Music Reviews

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Artist: ThouShaltNot (@)
Title: You'll Wake Up Yesterday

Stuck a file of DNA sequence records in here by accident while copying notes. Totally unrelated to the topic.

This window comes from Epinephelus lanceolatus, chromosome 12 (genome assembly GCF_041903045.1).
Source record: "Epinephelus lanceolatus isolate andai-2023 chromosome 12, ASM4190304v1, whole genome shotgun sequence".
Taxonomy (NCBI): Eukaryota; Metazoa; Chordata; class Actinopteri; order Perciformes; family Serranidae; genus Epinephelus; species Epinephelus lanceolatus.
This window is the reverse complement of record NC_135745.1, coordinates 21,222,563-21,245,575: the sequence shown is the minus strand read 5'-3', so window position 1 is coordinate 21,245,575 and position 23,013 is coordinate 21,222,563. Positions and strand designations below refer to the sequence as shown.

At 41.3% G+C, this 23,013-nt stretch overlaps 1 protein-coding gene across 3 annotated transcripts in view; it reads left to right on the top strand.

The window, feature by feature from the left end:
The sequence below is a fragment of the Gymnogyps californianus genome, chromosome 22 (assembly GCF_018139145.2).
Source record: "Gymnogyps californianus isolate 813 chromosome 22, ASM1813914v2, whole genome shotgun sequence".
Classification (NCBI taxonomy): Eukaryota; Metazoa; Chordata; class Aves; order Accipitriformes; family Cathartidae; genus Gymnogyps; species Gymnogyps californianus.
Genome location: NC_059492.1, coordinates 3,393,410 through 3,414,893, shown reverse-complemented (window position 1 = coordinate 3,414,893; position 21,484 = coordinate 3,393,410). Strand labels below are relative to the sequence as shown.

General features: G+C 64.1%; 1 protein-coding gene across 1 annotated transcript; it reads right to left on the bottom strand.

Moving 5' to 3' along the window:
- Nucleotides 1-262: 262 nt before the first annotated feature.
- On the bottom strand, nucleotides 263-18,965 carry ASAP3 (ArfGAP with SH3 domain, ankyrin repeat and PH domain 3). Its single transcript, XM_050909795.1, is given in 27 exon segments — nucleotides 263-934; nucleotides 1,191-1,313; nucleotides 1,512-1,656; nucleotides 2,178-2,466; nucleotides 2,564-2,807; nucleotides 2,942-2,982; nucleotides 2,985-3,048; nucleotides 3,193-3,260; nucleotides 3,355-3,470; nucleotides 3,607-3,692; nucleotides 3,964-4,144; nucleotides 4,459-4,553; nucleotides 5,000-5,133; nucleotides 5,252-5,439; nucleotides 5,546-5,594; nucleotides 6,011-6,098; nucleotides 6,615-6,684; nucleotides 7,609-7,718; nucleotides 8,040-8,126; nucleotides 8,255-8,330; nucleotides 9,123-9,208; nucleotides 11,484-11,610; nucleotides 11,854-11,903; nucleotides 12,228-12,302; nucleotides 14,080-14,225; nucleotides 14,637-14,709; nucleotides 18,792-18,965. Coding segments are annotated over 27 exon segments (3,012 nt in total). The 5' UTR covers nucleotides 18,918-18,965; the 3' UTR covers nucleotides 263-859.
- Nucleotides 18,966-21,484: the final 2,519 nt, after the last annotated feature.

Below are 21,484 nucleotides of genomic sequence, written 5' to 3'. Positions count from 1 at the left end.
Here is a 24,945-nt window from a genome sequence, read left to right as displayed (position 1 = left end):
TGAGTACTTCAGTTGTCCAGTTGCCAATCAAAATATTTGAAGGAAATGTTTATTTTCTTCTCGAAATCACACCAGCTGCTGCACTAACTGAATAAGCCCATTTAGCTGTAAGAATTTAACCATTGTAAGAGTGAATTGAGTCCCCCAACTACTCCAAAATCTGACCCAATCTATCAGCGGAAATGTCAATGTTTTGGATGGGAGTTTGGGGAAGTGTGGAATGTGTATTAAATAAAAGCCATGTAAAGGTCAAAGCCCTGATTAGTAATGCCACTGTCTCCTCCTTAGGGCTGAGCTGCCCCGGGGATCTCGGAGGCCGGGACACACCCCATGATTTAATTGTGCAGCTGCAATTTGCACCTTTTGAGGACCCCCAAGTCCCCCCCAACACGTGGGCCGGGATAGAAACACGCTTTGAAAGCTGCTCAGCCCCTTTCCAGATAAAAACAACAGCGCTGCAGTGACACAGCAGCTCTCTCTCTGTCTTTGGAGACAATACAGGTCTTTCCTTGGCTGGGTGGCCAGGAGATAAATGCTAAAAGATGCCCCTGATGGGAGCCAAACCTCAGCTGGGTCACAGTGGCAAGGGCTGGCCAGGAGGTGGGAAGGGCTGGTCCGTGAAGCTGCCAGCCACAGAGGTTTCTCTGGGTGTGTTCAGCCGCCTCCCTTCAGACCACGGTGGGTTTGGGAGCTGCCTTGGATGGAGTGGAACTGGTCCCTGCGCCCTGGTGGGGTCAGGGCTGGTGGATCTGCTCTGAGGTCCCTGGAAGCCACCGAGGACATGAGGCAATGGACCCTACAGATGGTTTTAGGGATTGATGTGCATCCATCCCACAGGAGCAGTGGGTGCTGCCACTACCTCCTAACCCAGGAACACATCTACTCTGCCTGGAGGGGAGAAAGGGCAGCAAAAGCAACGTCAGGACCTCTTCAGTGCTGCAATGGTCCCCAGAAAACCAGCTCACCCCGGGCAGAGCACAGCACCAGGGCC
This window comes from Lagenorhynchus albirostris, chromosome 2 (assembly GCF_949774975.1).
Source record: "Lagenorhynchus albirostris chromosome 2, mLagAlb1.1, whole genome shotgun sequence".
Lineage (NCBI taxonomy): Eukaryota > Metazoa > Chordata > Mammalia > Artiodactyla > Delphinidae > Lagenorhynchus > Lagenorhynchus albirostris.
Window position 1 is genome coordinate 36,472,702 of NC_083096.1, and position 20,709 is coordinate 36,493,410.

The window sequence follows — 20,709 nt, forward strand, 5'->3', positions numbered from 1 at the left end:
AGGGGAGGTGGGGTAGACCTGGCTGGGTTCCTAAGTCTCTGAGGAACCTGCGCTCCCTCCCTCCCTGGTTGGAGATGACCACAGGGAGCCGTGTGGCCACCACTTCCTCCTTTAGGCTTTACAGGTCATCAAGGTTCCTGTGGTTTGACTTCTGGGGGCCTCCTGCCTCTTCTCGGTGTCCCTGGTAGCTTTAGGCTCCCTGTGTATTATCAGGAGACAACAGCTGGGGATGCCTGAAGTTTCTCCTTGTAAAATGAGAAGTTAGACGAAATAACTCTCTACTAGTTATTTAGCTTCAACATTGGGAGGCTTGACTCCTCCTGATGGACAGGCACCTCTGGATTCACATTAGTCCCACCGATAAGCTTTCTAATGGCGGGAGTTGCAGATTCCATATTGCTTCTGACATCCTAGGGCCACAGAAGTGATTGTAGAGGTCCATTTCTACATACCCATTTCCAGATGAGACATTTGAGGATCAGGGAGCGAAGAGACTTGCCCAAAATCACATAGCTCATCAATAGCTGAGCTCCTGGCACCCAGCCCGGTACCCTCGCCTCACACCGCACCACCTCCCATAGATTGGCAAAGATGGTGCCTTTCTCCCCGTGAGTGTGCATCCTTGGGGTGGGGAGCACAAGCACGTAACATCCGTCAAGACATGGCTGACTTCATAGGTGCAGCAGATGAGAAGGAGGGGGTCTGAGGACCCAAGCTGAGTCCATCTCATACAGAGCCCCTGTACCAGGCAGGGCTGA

Format: CD
Label: ADSR Musicwerks (@)